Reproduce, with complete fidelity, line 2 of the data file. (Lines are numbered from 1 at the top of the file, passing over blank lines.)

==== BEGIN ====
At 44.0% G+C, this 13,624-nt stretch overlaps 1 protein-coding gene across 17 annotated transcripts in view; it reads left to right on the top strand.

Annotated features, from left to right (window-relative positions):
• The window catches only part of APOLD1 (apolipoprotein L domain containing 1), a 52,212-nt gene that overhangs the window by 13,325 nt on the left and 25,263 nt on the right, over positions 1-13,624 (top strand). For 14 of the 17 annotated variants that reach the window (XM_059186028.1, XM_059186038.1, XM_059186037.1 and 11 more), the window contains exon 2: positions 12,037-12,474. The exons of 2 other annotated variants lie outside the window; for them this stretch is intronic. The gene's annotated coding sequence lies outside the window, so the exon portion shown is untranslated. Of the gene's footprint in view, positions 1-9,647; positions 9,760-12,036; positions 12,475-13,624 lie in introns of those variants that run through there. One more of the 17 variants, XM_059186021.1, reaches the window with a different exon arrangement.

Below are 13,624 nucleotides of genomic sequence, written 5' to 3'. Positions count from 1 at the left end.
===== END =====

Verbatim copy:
Annotated features, from left to right (window-relative positions):